Remember, Avast has servers located in the Czech Republic, the United States, and the EU. All of these countries have laws requiring companies to hand over the private information of their clients if the government can provide a legal reason for requesting this information.
As we mentioned, every VPN needs to log something in order to provide you with their service. With Avast, you know in advance that your information is being monitored, and it is likely to be shared with others.
How Fast is Avast’s VPN Service?
Avast claims that they have one of the fastest VPN services on the market. Speed tests were run on their servers in both the US and Netherlands to see how well Avast lives up to these claims.
As you can see ,Avast SecureLine VPN offers some fast speeds when compared to other VPNs. In fact, their speeds put them in somewhere around the top 10 percent of the VPNs we have tested.
In addition to being fast, the service is well encrypted and is secure. This is what you would expect from a company that specializes in digital security.
They offer two protocols- IPsec and OpenVPN. They have AES 256 bit encryption. This is the military standard for data encryption. The encryption at 256 bit is currently the best that businesses offer. It is considered to be virtually impenetrable.
It protects your data against brute force attacks. There are a number of government agencies and security companies around the world that use this encryption.
What is Avast VPN’s Pricing?
With Avast SecureLine VPN, you get access to a variety of subscription options. The subscriptions are sold for one year and are only viable on the device you buy them for.
For $59.99, you can purchase the VPN service for use on one PC. The three device price is $69.99. For $10 more, at $79.99, you can get coverage for five PCs. And for $99 a year, you will be able to protect 10 PCs.
We want to emphasize that the protection you purchase is device specific. If you purchase a service for 10 PCs, you cannot use it on five PCs and five mobile devices. It can only be used with PCs. If you want to use it on a different type of device, you will have to purchase another device specific subscription.
The one exception to this rule is if you purchase a multi-device subscription. It can be used on five devices, and it does not matter the type of device. It does cost more at $79.99.
Unfortunately, there is no option to increase the multi-device subscription to include more devices. Either you get five devices with one subscription, or you pay for two subscriptions that will allow you to use 10 devices.
What you can do is up the number of years your subscription will be in force. A three year subscription is going to cost you $219.99.
Something that may be concerning to individuals looking for complete anonymity is the fact that there is no way to pay for this service with an anonymous payment like Bitcoin. Your options are limited to PayPal or major credit cards like Discover, MasterCard, American Express, and Visa.
Do We Recommend the Service?
Avast SecureLine VPN offers a passable service. What you see when you look at them is a company that specializes in digital security that has branched out into a new field that it doesn’t completely understand.
Their antivirus solution is good, but their VPN is problematic.
One of the biggest downsides for us was the fact that it does not work consistently with Netflix. Understandably, not everyone purchases a VPN because they want to get around geo-restrictions, but many people do. And from our experience, we have seen that a VPN that is able to get around the geo-restrictions imposed by Netflix is a quality product.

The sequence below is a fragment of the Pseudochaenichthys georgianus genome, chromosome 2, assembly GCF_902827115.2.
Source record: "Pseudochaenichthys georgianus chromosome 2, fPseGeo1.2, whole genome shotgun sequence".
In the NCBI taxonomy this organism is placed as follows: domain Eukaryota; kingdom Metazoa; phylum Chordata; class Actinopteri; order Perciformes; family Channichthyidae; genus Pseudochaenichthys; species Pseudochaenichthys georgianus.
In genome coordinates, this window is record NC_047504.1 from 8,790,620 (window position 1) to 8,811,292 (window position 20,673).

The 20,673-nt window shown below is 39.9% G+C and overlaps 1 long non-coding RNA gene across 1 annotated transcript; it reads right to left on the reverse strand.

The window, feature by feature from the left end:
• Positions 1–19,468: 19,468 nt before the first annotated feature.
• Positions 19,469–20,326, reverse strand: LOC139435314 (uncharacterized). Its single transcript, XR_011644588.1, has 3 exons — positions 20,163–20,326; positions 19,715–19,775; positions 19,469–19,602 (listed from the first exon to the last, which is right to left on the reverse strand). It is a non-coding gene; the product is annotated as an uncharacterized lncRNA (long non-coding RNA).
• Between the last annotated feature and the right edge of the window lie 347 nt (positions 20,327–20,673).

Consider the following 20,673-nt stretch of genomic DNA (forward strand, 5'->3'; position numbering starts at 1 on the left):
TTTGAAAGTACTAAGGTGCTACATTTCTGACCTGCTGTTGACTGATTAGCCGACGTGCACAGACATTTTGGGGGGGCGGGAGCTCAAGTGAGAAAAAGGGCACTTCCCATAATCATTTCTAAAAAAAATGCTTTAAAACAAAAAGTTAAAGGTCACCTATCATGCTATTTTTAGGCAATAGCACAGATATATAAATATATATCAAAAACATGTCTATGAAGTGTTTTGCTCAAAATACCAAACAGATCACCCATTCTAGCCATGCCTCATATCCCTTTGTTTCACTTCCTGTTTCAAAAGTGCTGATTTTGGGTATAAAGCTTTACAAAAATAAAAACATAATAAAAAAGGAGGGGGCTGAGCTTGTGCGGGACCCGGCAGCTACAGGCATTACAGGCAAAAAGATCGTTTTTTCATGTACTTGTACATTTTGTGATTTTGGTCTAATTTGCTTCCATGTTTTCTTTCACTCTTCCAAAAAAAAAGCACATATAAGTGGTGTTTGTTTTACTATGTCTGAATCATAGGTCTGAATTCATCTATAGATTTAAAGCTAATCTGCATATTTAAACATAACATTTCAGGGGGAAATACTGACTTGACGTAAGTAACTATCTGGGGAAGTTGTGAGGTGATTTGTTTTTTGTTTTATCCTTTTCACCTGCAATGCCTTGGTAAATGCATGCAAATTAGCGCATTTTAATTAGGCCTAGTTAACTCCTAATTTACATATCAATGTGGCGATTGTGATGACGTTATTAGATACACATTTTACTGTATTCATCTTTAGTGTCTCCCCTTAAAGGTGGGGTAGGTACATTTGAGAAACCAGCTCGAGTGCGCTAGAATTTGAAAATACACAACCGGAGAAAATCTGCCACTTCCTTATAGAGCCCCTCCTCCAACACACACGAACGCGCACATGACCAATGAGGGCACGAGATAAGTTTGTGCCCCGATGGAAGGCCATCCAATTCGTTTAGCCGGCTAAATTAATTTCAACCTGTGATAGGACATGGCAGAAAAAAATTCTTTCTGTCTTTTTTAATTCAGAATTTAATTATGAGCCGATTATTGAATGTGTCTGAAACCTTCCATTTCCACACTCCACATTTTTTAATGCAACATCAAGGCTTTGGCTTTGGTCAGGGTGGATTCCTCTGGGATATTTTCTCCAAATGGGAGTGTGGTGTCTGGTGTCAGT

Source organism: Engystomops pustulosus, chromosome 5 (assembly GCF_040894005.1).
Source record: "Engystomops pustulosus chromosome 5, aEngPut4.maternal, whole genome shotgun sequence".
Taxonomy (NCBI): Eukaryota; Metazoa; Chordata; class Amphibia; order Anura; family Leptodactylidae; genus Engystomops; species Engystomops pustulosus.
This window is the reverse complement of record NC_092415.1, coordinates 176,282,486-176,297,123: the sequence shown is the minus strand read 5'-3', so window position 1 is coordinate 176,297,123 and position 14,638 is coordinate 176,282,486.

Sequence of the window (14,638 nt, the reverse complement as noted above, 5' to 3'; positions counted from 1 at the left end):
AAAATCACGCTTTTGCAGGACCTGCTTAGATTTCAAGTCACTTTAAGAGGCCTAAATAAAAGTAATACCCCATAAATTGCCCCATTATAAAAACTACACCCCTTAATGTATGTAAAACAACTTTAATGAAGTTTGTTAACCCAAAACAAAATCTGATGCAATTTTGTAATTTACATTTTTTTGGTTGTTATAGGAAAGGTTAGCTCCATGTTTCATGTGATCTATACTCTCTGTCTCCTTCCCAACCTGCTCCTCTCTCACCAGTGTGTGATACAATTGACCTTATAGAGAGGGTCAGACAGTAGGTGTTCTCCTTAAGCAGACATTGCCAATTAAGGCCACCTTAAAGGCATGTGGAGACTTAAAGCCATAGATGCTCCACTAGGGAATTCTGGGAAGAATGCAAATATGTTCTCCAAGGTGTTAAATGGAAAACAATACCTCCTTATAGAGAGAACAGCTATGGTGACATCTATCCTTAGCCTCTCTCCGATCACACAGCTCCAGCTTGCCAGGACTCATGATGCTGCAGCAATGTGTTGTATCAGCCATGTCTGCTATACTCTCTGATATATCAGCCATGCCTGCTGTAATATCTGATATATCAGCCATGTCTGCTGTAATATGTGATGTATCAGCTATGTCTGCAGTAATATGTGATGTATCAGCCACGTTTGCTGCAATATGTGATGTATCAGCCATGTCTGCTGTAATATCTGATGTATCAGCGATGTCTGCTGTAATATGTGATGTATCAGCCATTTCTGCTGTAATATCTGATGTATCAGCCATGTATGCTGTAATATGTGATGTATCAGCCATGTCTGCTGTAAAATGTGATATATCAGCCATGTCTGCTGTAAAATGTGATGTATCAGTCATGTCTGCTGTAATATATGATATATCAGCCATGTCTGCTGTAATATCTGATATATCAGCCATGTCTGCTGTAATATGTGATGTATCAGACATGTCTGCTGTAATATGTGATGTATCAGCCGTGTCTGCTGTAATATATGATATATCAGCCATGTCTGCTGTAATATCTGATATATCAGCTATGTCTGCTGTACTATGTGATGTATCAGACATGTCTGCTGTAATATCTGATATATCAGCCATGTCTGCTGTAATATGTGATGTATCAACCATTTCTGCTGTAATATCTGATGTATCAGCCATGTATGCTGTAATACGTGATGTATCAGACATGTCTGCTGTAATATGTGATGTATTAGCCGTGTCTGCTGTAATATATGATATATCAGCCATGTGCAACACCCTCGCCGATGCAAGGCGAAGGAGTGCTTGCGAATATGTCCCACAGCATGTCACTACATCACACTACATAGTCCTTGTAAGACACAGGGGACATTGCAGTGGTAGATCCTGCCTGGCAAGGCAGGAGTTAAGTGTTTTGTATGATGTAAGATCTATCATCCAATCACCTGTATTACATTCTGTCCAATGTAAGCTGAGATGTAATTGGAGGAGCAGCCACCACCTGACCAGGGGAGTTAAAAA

A really good company should not leave something to be desired.
Something else that made us nervous about this service is the fact that it’s in the Czech Republic. The Czech Republic does not belong to the Five Eyes surveillance program.
You can even see for yourself the number of times that they have handed over private information to different governments. Couple that with the fact that they are collecting a lot of your information and privacy becomes an issue.
We noticed that there was potential adware ready to infect your device if you are not careful. Again, another attempt to collect your personal data.
Avast SecureLine VPN is not the worst VPN out there. It is fast and for the most part, does not have DNS leaks. But they are very expensive, not flexible, and lack a lot of features.
NordVPN is hands-down is the best overall VPN option on the Canadian market today. You can stream and use torrents, they don’t collect your personal information, and their pricing is clear-cut. This is the service I use myself, and recommend to friends and family as well.
If you are on a budget, Surfshark is another great option. It allows you to secure all of your devices regardless of the platform. It gives you access to the global Internet, meaning that it gets around geo restrictions. Surfshark offers a 30-day money back guarantee risk-free and has plans starting as low as $1.99 a month.
Sometimes, things could truly be as good as it could get—you just need to be on the right page.
- Avast supports Folding@home in finding the cure for the coronavirus, April 15 – Avast appealed to its users to help the Folding@home cause to prevent and cure COVID-19. Volunteers can get involved by offering their free computer resources, like CPU, free disk space, and others, and lend them to scientists who are trying to find the cure for this disease.
- Avast sponsors the Global Hack– April 8, 2020 – Coronavirus forced its ways into people’s lives and jobs, and currently some numerous issues and questions need to be resolved and answered. That’s why thousands of programmers are joining forces in a world-wide hackathon called the Global Hack (sponsored by Avast). The main goal of this event is to gather all the programming experts and find the best possible solutions to these newfound obstacles.
- Avast launches a new secure Android browser – April 8, 2020 – Avast broadened its services by presenting their Avast secure Browser for Android devices. This browser, built by cyber-security and privacy experts, is meant to give mobile users a much more secure and private browsing experience.